From Analog Tape


Sahib Shihab

Original Recording Format: Analog Tape
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Sentiments, the seminal 1972 album from hard bop saxophonist and flautist, Sahib Shihad – finds him exploring African rhythm and funk music as jazz moved towards fusion. The all-star band features Shihad on Saxes and Flute, Kenny Drew on Piano and Organ, Niels-Henning Ørsted Pedersen on Upright and Electric Bass, and Jimmy Hopps on Drums.

“One very hot day in Tunis, while riding a bus on the way to Sfax, two Tunisians began to sing a melody to the accompaniment of a drum. The rhythm played by the drummer was fascinating. Not having a workable knowledge of the western metric system, he couldn’t tell me the time value, so I subdivided and came up with 14/8, or two time 7/4. 

As a result, MA’NEE: which is Urdu for meaning. This piece is also my conception of the bus ride in Tunis. The melody the Tunisians were singing was a folk melody, Bedouin in nature, combined with the rhythm of the drums, was soulfully Tunisian, but the melody you will hear is mine. For another form of expres- sion, the ad-lib choruses are played in 4/4. Soprano sax, Piano, Bass, in that order. The drums captured the idea of the bus ride remarkably well I thought.

A simple melody in 5/4 begins with a chant of eastern flavor. After the ad-lib choruses, the rhythm developes into free-form. Concerning the soloist, Niels-Henning Ørsted Pedersen should take the most of the bows. The mood in free-form is interrupted by the chant, and the melody stated in the beginning, is heard again, then we fade.

This is a very small street in the Latin Quarter in Paris. While working the Chat-quePeche, a drummer asked me one night if he could sit in. I agreed and he was a gas. His name, Jimmy Hopps. I found his drumming very inspiring. He was fresh, and full of fire. He also inspired me in the direction of this album. I hope we hear more of him.

An idea which we did not thoroughly pursue, combining Jazz & Beat, here we touched on the sound of organ and fender bass. The high point of the piece is the drumming of Jimmy Hopps. Versatile.

Here we introduce the sound of the Baritone sax. After the initial melody chorus, there is an ad-lib solo by the sax, followed by an ad-lib bass solo. Wonderful bass playing by Niels-Henning.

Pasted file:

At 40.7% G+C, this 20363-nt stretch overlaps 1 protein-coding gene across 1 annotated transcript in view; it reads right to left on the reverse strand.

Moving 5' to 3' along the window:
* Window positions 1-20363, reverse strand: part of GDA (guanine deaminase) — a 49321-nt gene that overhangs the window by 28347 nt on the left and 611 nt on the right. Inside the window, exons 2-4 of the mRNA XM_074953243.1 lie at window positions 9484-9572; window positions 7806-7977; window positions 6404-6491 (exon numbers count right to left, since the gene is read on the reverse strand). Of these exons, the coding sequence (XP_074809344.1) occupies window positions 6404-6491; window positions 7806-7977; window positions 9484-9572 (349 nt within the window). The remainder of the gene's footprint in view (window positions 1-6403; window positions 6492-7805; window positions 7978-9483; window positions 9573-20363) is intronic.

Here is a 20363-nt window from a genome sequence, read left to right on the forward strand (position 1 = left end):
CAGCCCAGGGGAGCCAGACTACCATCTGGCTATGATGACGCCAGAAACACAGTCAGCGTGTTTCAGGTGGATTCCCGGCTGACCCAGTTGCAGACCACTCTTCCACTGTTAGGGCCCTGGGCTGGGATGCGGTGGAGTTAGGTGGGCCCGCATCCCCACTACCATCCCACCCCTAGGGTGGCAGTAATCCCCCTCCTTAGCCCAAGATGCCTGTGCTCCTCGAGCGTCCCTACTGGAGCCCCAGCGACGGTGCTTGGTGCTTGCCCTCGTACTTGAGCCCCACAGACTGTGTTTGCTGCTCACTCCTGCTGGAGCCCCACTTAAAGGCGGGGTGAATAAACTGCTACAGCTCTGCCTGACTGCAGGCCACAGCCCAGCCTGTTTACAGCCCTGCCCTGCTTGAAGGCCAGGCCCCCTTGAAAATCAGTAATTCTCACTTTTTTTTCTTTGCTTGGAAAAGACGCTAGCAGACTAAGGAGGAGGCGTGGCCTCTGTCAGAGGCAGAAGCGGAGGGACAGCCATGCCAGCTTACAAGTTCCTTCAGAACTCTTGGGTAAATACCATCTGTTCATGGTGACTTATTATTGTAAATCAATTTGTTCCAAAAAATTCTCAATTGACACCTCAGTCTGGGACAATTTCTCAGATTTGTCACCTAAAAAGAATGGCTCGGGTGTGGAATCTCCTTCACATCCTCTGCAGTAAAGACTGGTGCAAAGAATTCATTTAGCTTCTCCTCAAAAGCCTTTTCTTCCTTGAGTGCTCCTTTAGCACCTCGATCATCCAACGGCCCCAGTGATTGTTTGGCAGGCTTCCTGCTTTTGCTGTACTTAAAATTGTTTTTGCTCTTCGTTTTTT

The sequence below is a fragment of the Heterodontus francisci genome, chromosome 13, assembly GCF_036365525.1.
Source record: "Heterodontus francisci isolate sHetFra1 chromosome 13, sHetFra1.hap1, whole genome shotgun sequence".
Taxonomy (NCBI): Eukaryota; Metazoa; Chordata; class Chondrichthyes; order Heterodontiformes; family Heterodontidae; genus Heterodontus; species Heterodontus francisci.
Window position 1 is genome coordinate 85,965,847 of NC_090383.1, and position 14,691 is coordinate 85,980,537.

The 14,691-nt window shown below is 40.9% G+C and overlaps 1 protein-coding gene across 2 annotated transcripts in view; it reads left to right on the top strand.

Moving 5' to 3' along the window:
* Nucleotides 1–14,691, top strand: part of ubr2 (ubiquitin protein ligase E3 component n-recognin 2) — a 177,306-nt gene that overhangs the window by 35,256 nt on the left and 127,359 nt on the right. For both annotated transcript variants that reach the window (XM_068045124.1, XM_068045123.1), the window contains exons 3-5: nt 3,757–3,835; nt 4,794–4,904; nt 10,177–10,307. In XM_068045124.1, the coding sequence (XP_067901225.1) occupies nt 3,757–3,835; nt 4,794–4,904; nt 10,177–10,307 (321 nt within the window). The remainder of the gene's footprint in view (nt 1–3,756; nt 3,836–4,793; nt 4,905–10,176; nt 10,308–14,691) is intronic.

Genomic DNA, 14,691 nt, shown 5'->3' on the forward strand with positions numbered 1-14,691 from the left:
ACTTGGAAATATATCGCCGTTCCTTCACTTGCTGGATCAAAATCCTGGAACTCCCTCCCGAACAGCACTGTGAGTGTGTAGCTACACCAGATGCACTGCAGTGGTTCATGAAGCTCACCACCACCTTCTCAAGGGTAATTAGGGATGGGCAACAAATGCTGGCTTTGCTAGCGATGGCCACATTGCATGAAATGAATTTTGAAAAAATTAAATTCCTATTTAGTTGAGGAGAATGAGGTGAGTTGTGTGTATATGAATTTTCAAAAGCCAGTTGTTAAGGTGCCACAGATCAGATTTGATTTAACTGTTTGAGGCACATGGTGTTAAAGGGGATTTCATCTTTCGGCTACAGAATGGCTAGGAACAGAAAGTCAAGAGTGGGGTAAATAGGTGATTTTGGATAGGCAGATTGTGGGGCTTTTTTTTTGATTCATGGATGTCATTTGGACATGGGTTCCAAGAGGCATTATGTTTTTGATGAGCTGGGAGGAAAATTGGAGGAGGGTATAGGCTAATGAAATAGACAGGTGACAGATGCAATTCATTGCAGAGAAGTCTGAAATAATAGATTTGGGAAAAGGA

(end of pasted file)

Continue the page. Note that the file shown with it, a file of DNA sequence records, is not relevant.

A beautiful ballad composed and written by Kenny Drew. The applause are his for his contribution, musically and personally. There is also very good back-up by N.-H. Ø. P. bass.

A collaboration between Alto flute, heard for the only time in this album, and the bass of Niels-Henning. Here we have also percussive bells, played by Kenny, and, of course, the drumming of Hopps.

After the mood of the piece is established, there is a conversation between flute and bass, following a vamp by the bass. There are moments of humming flute, after which there is a return to the main theme, and again we fade. 

I wish to thank personally, all those responsible for making this album possible, and my sincerest thanks to the wonderful musicians appearing forthwith.

My greatest wish is that you will have many moments of pleasure listening to this album, as we, the musicians, enjoyed making it.”

– Sahib Shihab


Please note that the below previews are loaded as 44.1 kHz / 16 bit.
The Call
Rue de la Harpe
From Me to You

Total time: 00:38:29

Additional information





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Analog Recording Equipment

Nagra-T Tape Recorder modified with high-end tube playback electronics, wired with OCC silver cable from the playback head direct to a Nick Doshi tube head preamplifier

Digital Converters

Merging Technologies Horus

Mastering Engineer

Rene Laflamme – Analog to DSD 256 Transfer

Original Recording Format

Recording location

Copenhagen, March 1971

Recording Software


Recording Type & Bit Rate


Release DateSeptember 28, 2018

Press reviews

All Music

Like many Americans who opt to live and work in Europe, the recorded legacy of multi-reed player Sahib Shihab tends to be overlooked by fans in his native land. On Sentiments, he’s accompanied by fellow expatriate Kenny Drew, bassist Niels-Henning Ørsted Pedersen, and drummer Jimmy Hopps.

Most of the compositions are by the leader, starting with the exotic blend of hard bop and African rhythm, featuring Shihab’s dancing soprano sax and Pedersen’s bass solo. Drew switches to organ and Pedersen makes a relatively rare appearance on electric bass on the funky “Sentiments.” The leader switches to baritone sax for Drew’s exuberant ballad “Extase.”

Jazz Times

Saxophonist and flutist Sahib Shihab hit the scene a tiny bit later than the first generation of beboppers. Perhaps as a consequence he never attained anything near their renown. He was nevertheless a fine, versatile player, and-as this album shows-an underappreciated composer and arranger.

This music comes from sessions Shihab played in his adopted home of Copenhagen in 1971 with a quartet featuring the pianist Kenny Drew. Shihab plays soprano on most of the quartet tracks, displaying a heartiness of tone not often heard on the small horn. His baritone work is first-class. On the medium swinger “From Me to You” he plays with a dark tone and shows a loose, expressive manner of shaping his line. His alto flute is, if anything, even more compelling; he has a nicely elliptical, rhythmically ambiguous approach that flows naturally in and out of time on the bossa-tinged “Companionship.”

I recommend this album unreservedly-a wonderful document by a little-remembered yet manifestly world-class musician.


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